Norfolk Shipbuilding & Drydock Corp. v. Garris,
532 U.S. 811 (2001)

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No. 00-346. Argued April 18, 200l-Decided June 4, 2001

In her complaint filed in the District Court, respondent alleged that her son died as a result of injuries sustained while performing sandblasting aboard a vessel berthed in the navigable waters of the United States. She further asserted that the injuries were caused by the negligence of petitioner and another, and prayed for damages under general maritime law. The District Court dismissed the complaint for failure to state a federal claim, stating that no cause of action exists, under general maritime law, for death resulting from negligence. The Fourth Circuit reversed, explaining that although this Court had not yet recognized a maritime cause of action for wrongful death resulting from negligence, the principles contained in Moragne v. States Marine Lines, Inc., 398 U. S. 375, made such an action appropriate.

Held: The general maritime cause of action recognized in Moragne-for death caused by violation of maritime duties, id., at 409-is available for the negligent breach of a maritime duty of care. Although Moragne's opinion did not limit its rule to any particular maritime duty, Moragne's facts were limited to the duty of seaworthiness, and so the issue of wrongful death for negligence has remained technically open. There is no rational basis, however, for distinguishing negligence from unseaworthiness. Negligence is no less a maritime duty than seaworthiness, and the choice-of-Iaw and remedial anomalies provoked by withholding a wrongful-death remedy are no less severe. Nor is a negligence action precluded by any of the three relevant federal statutes that provide remedies for injuries and death suffered in admiralty: the Jones Act, the Death on the High Seas Act, and the Longshore and Harbor Workers' Compensation Act. Because of Congress's extensive involvement in legislating causes of action for maritime personal injuries, it will be the better course, in many cases that assert new claims beyond what those statutes have seen fit to allow, to leave further development to Congress. See, e. g., American Dredging Co. v. Miller, 510 U. S. 443, 455. The cause of action recognized today, however, is new only in the most technical sense. The general maritime law has recognized the tort of negligence for more than a cen-


tury, and it has been clear since Moragne that breaches of a maritime duty are actionable when they cause death, as when they cause injury. Pp. 813-820.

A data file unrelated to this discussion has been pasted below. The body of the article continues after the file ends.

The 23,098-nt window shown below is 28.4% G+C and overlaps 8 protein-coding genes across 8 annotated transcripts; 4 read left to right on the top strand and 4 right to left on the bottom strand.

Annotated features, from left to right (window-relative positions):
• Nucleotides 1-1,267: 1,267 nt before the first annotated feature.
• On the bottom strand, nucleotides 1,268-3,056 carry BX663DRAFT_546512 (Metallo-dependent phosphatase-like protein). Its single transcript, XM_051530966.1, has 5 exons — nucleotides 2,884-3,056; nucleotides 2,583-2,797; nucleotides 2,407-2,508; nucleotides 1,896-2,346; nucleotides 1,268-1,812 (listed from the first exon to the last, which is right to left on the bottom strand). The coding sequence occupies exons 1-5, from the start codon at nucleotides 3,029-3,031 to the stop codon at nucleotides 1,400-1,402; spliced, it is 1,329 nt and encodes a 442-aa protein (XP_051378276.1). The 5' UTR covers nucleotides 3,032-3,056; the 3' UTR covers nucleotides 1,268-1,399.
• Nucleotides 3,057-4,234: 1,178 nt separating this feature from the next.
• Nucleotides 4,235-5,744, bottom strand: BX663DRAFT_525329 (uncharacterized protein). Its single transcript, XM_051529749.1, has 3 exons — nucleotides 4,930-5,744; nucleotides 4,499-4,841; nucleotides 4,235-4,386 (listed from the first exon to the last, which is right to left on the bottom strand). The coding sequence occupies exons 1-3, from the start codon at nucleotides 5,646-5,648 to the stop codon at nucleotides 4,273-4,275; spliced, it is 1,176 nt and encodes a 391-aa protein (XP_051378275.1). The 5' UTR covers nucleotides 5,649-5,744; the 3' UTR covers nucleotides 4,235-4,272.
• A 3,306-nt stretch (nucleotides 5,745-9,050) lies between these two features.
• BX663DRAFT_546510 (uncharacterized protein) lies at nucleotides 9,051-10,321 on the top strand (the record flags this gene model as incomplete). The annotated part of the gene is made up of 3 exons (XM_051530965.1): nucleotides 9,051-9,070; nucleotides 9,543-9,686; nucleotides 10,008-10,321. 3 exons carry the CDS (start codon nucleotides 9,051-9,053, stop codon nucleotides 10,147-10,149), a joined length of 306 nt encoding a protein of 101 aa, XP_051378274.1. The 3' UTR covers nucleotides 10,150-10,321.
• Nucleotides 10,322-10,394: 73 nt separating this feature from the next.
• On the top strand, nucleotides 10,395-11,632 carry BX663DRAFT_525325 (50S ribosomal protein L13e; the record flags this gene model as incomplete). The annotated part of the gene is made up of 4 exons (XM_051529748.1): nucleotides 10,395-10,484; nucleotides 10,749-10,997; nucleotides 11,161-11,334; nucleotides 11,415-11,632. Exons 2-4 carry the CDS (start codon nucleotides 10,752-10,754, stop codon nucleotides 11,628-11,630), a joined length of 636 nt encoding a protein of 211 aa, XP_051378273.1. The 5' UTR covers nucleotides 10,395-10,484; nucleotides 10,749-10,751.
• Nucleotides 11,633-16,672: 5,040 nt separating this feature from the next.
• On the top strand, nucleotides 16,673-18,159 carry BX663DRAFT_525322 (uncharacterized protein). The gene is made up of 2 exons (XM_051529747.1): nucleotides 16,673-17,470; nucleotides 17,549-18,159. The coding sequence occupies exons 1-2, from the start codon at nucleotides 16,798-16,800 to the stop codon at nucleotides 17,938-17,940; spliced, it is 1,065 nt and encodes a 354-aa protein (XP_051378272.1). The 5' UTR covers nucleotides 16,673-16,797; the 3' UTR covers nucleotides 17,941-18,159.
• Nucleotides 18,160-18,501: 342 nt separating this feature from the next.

210 F.3d 209, affirmed.

SCALIA, J., delivered the opinion of the Court, Parts I, II-A, and II-B-1 of which were unanimous, and Part II-B-2 of which was joined by REHNQUIST, C. J., and STEVENS, O'CONNOR, KENNEDY, and THOMAS, JJ. GINSBURG, J., filed an opinion concurring in part, in which SOUTER and BREYER, JJ., joined, post, p. 820.

James T. Ferrini argued the cause for petitioner. With him on the briefs were Kimbley A. Kearney, Melinda S. Kollross, Robert M. Tata, and Carl D. Gray.

Patrick H. O'Donnell argued the cause for respondent.

With him on the brief was John R. Crumpler, Jr.

JUSTICE SCALIA delivered the opinion of the Court.

The question presented in this case is whether the negligent breach of a general maritime duty of care is actionable when it causes death, as it is when it causes injury.


According to the complaint that respondent filed in the United States District Court for the Eastern District of Virginia, her son, Christopher Garris, sustained injuries on April 8, 1997, that caused his death one day later. App. to Pet. for Cert. 53. The injuries were suffered while Garris was performing sandblasting work aboard the USNS Maj. Stephen W Pless in the employ of Tidewater Temps, Inc., a subcontractor for Mid-Atlantic Coatings, Inc., which was in turn a subcontractor for petitioner Norfolk Shipbuilding & Drydock Corporation. And the injuries were caused, the complaint continued, by the negligence of petitioner and one of its other subcontractors, since dismissed from this case. Because the vessel was berthed in the navigable waters of the United States when Garris was injured, respondent invoked federal admiralty jurisdiction, U. S. Const., Art. III,

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